2. The Crow, Arikara, Pawnee, and Shoshoni fought alongside the U.S. army against their old enemies the Sioux in an effort to hold onto their lands.
3. The Nez Perce attempted to flee to Canada to escape confinement on a reservation but surrendered to U.S. army soldiers after a five-day siege.
4. The Apache tribes in the Southwest resorted to armed resistance and perfected a hit-and-run guerrilla warfare that terrorized white settlers and bedeviled the army in the 1870s and 1880s.
5. In the 1880s, Geronimo repeatedly led Apache warrior raiding parties off the reservation, but eventually surrendered to General Nelson Miles.
6. The government arrested nearly 500 Apaches, though fewer than three dozen had been hostile, and sent them as prisoners to Florida, where more than a quarter of them died.
7. In 1892, the Apaches were moved to Fort Sill in Oklahoma and then later to New Mexico.
8. Many tribes turned to a nonviolent form of resistance—the new Ghost Dance religion.
9. Ghost Dances were generally nonviolent, but among the Sioux they took on a militant flavor, prompting President Benjamin Harrison to dispatch several thousand federal troops to Sioux country to handle any outbreak.
10. When Sitting Bull joined the Ghost Dancers in South Dakota in December 1890, he was shot and killed by Indian police as they tried to arrest him at his cabin on the Standing Rock Reservation.
11. A melee ensued, and the army opened fire on the Indians; minutes later, more than two hundred Sioux lay dead or dying in the snow.
12. It took Euro-Americans 250 years to wrest control of the eastern half of the United States from the Indians but took only 40 years to take the western half.
13. The subjugation of the Indian people provided Euro-Americans with empire-building experience that they would later use overseas in Asia, Latin America, the Caribbean, and the Pacific.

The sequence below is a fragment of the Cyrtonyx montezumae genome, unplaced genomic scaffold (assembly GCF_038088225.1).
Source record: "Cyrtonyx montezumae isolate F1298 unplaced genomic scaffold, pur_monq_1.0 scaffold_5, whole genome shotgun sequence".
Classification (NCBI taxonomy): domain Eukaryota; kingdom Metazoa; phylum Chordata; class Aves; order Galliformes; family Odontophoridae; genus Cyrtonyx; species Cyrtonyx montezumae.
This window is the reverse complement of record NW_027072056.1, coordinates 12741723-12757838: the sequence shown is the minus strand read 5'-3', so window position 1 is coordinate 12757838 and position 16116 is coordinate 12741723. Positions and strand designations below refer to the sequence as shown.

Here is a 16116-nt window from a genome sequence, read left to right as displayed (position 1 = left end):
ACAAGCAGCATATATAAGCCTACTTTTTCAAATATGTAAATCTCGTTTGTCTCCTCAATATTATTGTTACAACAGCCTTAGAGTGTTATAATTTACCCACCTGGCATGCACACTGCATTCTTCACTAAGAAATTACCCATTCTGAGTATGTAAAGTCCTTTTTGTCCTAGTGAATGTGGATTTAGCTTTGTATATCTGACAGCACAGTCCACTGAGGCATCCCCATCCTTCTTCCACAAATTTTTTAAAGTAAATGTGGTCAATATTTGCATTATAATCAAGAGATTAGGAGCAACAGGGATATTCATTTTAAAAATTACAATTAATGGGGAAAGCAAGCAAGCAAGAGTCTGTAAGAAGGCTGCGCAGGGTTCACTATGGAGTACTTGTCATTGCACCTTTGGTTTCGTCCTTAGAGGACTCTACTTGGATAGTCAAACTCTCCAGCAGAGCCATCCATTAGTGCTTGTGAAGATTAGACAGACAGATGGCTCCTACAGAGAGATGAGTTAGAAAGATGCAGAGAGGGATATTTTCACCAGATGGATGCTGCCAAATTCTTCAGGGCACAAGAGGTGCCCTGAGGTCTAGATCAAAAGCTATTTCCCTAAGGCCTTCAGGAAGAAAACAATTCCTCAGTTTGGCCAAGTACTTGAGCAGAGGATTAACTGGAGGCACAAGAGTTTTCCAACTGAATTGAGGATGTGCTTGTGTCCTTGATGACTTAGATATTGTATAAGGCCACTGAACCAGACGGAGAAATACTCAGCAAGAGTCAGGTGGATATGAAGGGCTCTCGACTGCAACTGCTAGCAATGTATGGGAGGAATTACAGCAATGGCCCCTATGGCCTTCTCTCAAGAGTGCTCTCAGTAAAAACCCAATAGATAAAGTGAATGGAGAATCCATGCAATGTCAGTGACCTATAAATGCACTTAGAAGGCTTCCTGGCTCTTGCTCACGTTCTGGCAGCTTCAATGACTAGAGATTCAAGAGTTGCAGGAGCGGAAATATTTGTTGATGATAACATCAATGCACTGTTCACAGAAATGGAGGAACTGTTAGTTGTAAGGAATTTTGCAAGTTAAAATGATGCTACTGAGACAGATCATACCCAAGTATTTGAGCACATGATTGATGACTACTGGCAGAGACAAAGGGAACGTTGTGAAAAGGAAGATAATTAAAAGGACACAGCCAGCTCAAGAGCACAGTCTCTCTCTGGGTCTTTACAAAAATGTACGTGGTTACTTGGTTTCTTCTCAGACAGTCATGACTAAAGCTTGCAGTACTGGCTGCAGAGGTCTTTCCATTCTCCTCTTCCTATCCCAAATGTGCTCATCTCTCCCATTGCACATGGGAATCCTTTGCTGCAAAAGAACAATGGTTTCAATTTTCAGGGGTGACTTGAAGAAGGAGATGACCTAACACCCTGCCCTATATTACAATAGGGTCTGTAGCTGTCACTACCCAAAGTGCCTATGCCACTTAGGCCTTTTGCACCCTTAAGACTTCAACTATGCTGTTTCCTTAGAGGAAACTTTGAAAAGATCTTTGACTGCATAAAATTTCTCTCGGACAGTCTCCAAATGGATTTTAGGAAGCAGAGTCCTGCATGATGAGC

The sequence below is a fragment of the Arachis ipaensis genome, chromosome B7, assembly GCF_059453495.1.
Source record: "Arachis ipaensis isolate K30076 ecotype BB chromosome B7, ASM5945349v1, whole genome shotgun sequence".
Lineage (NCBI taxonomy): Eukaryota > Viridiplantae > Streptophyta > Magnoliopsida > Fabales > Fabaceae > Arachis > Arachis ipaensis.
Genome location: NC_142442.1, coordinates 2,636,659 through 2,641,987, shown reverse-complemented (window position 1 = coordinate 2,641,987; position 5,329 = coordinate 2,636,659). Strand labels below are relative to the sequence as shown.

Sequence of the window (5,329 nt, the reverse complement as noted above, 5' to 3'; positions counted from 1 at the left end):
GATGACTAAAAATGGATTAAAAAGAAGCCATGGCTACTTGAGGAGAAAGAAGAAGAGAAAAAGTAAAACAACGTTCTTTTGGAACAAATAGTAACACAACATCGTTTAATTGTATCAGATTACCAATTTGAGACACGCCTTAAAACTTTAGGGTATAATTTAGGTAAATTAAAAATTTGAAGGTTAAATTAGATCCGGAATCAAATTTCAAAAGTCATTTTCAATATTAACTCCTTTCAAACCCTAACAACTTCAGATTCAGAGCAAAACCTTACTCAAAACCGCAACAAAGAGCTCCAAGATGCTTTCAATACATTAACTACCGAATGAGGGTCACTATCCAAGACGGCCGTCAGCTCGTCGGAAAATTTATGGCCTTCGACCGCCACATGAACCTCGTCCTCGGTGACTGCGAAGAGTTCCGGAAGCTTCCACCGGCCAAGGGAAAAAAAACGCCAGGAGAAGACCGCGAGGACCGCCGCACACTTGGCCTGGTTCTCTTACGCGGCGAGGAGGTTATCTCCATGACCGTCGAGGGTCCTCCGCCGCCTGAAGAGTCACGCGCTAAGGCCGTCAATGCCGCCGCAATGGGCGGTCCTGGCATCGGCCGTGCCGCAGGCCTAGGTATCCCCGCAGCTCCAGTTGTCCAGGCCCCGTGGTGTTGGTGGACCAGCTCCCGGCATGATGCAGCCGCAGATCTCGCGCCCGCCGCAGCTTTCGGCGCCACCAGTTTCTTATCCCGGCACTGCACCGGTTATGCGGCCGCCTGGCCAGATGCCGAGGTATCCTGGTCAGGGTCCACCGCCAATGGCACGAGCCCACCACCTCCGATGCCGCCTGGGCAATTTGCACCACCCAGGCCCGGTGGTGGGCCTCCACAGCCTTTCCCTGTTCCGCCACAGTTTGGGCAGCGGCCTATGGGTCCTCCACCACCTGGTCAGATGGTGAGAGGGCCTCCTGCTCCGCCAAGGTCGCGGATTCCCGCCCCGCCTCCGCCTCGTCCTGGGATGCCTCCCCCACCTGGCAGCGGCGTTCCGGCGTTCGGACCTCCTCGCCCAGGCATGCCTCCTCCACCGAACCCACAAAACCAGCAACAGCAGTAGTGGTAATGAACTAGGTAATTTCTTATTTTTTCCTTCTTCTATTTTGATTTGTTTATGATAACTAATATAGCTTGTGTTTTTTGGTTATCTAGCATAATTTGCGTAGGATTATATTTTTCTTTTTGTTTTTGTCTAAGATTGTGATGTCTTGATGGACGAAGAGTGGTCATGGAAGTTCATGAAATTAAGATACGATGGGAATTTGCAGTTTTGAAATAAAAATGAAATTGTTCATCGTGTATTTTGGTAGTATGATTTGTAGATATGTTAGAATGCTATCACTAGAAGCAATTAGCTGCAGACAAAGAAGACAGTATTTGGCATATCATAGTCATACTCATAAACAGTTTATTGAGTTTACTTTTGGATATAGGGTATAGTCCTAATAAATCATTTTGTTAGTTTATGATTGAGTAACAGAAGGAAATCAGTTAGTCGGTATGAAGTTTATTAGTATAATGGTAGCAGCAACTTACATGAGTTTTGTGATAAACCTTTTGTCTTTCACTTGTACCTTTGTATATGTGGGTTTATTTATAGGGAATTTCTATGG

II. Gold Fever and the Mining West

A. Mining on the Comstock Lode
 

1. In 1859, refugees from California’s gold mines flocked to the Washoe basin in Nevada, where they found the richest silver ore on the continent—the legendary Comstock Lode.
2. Silver mining was an expensive operation that required capital and technological resources to exploit the claims.
3. Speculation, misrepresentation, and outright thievery ran rampant in the mining West during the latter half of the nineteenth century.
4. The promise of gold and silver drew thousands of men to the mines of the West, the honest as well as the unscrupulous.
5. The West also drew an international array of immigrants, including a large number of Irish immigrants, making Virginia City more cosmopolitan that either New York or Boston.
6. Irish and Irish American women constituted the largest group of women on the Comstock; conversely, the Chinese community was overwhelmingly male.
7. In 1873, Comstock miners uncovered a new vein of ore, prompting the transition from small-scale industry to corporate enterprise, creating a radically new social and economic environment.
8. New technology eliminated some of the dangers of mining but not all; in the 1870s, one out of 30 miners was injured on the job and one out of 80 killed.
9. Although the mining towns of the Wild West were often depicted as lawless outposts, these places were often urbanized and industrialized.

B. Territorial Government
  1. The federal government practiced a policy of benign neglect toward  territorial government in the West.
2.Because of its mines, Nevada became a state in 1864, but many areas remained territories for decades, during which time they were subject to territorial governors, who were underpaid, often unqualified, and largely ignored by Washington.
3. Territorial governors’ paychecks arrived inconsistently and they frequently had to pay government expenses out of their own pockets.
4. Nearly all territorial appointees tried to make ends meet by maintaining business connections in the East or by investing in the West.
5. Underfunded and overlooked, territorial government was rife with conflicts of interest and corruption, mirroring the political and economic values (or lack thereof) of the late nineteenth century.
C.   The Diverse Peoples of the West
  1. Like the big cities of the East, the West in the late nineteenth century was a widely diverse place populated by New Englanders, Mormons, African Americans, Mexicans, and Latinos as well as immigrants from Europe, Asia, and Canada.
2. The sheer number of peoples who came together in the West produced a complex blend of racism and prejudice.
3. African Americans who ventured out to the territories faced hostile settlers determined to keep the West for “whites only.”
4. Black “buffalo” soldiers who served in the Indian wars frequently remained as settlers; some founded all black communities such as Nicodemas, Kansas.
5. Hispanics also suffered from discrimination, as fraud, chicanery, and intimidation dispossessed them of their land and forced them into segregated urban barrios.
6. Mormons were another of the West’s oppressed groups, ostracized for their practice of polygamy.